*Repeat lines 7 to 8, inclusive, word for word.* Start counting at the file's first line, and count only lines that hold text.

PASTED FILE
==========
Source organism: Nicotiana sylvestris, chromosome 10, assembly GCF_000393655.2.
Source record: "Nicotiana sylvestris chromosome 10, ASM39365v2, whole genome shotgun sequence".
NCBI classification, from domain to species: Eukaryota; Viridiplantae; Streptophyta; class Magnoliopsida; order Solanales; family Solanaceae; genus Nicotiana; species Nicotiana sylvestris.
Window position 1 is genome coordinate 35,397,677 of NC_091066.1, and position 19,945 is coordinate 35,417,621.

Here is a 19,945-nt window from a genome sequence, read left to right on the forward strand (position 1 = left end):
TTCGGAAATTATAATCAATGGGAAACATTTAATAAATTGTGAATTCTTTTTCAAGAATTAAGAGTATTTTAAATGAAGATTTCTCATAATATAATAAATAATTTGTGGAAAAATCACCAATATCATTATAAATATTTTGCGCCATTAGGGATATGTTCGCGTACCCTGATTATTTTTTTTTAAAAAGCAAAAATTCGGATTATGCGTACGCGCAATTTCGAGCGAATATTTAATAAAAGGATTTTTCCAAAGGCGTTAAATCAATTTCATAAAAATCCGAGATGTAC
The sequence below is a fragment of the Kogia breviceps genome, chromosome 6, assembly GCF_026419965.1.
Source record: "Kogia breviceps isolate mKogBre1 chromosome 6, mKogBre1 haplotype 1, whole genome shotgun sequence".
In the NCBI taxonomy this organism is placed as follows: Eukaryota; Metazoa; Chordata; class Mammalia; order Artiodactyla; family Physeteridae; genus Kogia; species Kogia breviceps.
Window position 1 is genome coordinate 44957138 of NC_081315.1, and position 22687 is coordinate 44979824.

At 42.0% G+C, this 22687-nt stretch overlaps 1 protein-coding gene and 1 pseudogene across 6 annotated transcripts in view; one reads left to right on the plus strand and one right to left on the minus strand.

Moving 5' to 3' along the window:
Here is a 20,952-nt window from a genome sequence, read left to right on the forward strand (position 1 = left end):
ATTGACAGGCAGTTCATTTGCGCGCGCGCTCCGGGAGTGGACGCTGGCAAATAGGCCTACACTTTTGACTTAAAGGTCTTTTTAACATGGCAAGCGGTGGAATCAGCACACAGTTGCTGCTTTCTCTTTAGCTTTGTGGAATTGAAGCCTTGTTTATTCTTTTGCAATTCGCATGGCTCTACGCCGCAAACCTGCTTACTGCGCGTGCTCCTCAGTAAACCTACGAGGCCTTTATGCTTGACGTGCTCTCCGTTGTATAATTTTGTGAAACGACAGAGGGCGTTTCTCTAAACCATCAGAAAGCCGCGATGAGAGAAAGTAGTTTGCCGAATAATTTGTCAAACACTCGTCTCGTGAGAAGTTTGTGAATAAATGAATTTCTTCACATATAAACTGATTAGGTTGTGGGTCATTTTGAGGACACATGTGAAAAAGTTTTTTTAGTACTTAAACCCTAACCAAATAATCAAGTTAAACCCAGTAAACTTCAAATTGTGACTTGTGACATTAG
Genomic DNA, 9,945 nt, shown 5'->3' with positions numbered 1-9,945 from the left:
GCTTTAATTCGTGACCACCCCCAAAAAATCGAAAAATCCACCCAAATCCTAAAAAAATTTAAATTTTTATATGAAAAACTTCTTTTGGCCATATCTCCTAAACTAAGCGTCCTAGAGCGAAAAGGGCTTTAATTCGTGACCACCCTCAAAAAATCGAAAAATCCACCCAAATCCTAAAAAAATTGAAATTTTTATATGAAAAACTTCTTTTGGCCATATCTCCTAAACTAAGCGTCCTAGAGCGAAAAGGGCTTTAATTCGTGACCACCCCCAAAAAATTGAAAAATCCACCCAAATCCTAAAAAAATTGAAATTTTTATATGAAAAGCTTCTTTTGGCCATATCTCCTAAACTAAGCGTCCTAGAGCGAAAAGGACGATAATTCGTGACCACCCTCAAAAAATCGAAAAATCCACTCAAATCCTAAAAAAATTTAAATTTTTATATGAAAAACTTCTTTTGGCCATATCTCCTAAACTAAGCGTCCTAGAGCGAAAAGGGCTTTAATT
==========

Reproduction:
The sequence below is a fragment of the Kogia breviceps genome, chromosome 6, assembly GCF_026419965.1.
Source record: "Kogia breviceps isolate mKogBre1 chromosome 6, mKogBre1 haplotype 1, whole genome shotgun sequence".